Is anyone — including Elections Canada — concerned about masked voting?

With face coverings being commonplace for this federal election, is proper voter identification a problem that's not being focused on? David Menzies investigates.

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Is the COVID-19 pandemic a godsend for those who wish to commit voter fraud? It could very well be.

By way of explanation, I visited the advance polling station a few days ago in my riding of Oak Ridges-Aurora-Richmond Hill.

Let it be known that Elections Canada very much wants you to wear a face mask when entering a polling station, what with the pandemic and whatnot. Safety first, after all.

Yet, I couldn’t help but notice that a face mask very much hides the identity of the wearer. Don a pair of sunglasses and a baseball cap, and one’s face is almost as concealed as if one were wearing a burqa.

Speaking of burqas, you might recall how back in 2015, we did a test in which I went to an advance polling station draped head-to-toe in a burqa. Only my eyes were visible. Yes, I was asked to provide government-issued photo identification (in this case, my driver’s licence) but crucially, I was not asked to unveil to prove I was who I was claiming to be. Maybe the scrutineers were terrified of coming across as being culturally insensitive?

But here we are six years later, and the problem of confirming one’s identity has further ramped up, thanks to PPE masks.

Indeed, I was surprised to learn that I was not asked to unmask to confirm that my face matched the photograph on my driver’s licence.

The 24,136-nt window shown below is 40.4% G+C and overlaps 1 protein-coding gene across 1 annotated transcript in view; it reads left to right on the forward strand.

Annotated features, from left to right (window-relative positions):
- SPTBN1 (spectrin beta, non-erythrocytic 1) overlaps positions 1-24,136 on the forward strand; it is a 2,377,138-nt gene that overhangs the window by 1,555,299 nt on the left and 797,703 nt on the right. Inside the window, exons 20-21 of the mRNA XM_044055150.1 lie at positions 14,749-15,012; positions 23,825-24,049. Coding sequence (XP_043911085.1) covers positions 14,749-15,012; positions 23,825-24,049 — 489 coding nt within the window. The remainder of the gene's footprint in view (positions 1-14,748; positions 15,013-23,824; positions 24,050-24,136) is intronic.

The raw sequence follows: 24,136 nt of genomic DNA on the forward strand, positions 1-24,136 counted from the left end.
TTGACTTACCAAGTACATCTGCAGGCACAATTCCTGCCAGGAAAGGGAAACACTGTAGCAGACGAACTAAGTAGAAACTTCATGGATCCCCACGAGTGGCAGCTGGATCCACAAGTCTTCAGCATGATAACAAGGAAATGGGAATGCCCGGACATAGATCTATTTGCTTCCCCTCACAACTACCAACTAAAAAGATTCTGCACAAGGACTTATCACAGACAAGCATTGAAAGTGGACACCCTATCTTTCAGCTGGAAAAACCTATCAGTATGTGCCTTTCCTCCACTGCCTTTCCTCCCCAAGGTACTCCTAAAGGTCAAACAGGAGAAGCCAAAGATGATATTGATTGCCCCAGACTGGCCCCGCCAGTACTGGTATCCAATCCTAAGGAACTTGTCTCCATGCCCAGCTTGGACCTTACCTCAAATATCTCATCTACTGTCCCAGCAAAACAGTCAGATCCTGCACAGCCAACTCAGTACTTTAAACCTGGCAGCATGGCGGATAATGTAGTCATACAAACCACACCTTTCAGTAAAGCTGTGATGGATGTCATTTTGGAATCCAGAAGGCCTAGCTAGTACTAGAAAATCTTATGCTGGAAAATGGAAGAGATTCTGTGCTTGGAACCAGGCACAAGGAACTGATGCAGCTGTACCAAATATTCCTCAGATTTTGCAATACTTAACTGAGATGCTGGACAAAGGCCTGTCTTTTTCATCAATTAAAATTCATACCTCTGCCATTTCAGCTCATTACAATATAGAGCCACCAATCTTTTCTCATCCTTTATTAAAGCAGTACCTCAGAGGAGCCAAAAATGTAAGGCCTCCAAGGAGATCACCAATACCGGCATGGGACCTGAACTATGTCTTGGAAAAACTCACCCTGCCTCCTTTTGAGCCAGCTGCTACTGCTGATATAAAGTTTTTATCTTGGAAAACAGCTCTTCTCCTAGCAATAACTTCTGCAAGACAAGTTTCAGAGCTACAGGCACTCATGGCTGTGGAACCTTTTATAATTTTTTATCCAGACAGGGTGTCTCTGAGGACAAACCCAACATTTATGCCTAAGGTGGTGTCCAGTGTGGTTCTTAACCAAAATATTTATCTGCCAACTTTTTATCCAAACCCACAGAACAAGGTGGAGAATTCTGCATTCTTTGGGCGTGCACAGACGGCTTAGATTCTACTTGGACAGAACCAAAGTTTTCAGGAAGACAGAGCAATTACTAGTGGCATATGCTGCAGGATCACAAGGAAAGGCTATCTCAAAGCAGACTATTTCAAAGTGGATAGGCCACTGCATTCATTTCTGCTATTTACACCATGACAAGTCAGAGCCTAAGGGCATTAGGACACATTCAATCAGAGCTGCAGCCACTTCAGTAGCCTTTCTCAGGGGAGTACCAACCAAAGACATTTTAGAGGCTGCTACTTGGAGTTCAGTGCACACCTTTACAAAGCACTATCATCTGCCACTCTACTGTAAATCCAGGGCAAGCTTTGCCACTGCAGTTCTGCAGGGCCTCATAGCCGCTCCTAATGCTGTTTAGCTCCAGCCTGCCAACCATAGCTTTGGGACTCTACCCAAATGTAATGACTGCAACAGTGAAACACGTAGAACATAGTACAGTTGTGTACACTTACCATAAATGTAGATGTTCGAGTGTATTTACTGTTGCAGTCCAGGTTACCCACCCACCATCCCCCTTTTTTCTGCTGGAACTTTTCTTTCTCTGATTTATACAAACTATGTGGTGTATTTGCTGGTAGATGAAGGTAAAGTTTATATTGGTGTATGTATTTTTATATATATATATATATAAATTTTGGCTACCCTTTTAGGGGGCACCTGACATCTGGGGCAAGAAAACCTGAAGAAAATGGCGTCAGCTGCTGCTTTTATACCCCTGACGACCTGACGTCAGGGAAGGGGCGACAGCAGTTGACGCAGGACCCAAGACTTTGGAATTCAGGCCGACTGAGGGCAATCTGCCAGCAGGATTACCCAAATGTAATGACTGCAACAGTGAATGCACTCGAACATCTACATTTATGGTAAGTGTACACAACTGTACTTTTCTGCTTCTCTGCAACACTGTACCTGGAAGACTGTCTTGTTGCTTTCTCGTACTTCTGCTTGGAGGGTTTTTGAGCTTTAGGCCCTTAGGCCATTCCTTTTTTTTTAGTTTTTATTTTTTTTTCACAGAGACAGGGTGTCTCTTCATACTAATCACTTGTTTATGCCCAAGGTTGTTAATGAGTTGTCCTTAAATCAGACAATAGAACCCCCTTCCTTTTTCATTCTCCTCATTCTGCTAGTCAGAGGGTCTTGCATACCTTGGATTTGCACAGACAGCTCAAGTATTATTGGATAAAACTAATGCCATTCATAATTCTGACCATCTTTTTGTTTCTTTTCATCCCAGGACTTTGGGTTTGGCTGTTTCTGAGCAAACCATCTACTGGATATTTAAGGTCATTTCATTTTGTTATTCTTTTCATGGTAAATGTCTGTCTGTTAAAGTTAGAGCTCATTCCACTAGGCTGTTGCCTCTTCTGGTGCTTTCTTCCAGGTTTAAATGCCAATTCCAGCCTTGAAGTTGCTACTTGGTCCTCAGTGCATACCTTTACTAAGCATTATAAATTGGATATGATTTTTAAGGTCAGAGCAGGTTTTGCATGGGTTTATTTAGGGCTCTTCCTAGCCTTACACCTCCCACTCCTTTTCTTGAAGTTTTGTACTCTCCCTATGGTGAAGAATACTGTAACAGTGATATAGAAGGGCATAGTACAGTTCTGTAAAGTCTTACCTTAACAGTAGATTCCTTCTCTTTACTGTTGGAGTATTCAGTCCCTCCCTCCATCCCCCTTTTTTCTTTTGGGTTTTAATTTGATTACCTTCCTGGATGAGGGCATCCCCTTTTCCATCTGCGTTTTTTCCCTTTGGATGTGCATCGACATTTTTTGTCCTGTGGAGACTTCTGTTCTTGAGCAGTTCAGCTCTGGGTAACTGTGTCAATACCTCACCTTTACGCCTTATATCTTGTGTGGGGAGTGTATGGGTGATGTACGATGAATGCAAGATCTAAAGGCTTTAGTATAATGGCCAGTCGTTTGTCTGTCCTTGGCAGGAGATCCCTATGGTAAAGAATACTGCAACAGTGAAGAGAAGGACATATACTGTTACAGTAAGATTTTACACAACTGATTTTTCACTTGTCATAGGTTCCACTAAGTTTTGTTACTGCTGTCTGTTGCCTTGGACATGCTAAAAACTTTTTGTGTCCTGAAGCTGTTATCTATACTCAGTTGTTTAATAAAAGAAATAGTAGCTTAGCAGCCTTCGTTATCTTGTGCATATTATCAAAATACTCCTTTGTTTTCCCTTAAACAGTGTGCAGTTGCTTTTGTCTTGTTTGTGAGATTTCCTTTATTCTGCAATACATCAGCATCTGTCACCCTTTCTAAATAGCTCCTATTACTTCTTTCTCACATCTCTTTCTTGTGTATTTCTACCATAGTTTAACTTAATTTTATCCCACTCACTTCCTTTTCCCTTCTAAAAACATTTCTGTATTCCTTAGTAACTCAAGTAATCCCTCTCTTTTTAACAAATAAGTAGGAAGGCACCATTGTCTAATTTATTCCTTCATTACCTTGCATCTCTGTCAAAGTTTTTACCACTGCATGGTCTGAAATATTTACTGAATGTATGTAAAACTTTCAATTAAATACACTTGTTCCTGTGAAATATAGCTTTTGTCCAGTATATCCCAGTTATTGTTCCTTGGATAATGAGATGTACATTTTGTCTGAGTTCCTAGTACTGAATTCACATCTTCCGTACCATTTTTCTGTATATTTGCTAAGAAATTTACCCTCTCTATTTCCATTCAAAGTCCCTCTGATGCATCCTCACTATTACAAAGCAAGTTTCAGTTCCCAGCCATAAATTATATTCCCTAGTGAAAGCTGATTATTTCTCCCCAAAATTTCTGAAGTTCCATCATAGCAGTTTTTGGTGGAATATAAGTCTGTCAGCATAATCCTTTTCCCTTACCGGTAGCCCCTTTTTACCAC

In fact, I even volunteered to unmask, but was inexplicably told that wouldn’t be necessary (even though I was also eye-concealing glasses and a hair-concealing cap).

I reached out to Elections Canada to find out what the policy is. My question was as follows: I observed people voting with masks, eyeglasses, hats, etc. I'm wondering why such people are not asked to unmask to indicate that they are the same people depicted in the photo ID being presented.

The response:

Under the Canada Elections Act, voters must prove who they are and where they live. It does not require that they provide photo ID or that they reveal their faces to election workers. Electors can prove their identity and address in a variety of ways:

1) with a driver's license or other government-issued photo ID showing their name and address;

2) with two separate documents, for example, a healthcare card with their name and hydro bill with their name and address;

3) by having someone vouch for their identity and/or address and making a solemn declaration. The voucher must know the voter personally and appear on the list of electors in the same polling station as the voter. The voucher must not have vouched for another voter or have had their own identity and residence vouched for.

If voters cannot prove their identity and address, they cannot vote.

Elections Canada’s Policy on Voter Identification when Registering and Voting in Person in federal Electoral Events was last updated on September 4, 2020 and is available on our website. With respect to face coverings, that policy provides that 'An elector may vote with their face covered by establishing proof of their identity and residence under any of the three options listed above. An elector is not required to remove their face covering when establishing proof of their identity and residence.'

It's important to note that there are a number of safeguards and post-election verification processes in place to ensure the integrity of the vote is upheld.

But still, the question arises: unless the person takes off the face covering — be it a burqa or a COVID-19 mask – how can one’s identity truly be verified? Baffling. And in this day and age of sensitivity regarding voter fraud, it’s downright disturbing…

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  • By Ezra Levant

Real Reporters

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Goal: 2021 Donors


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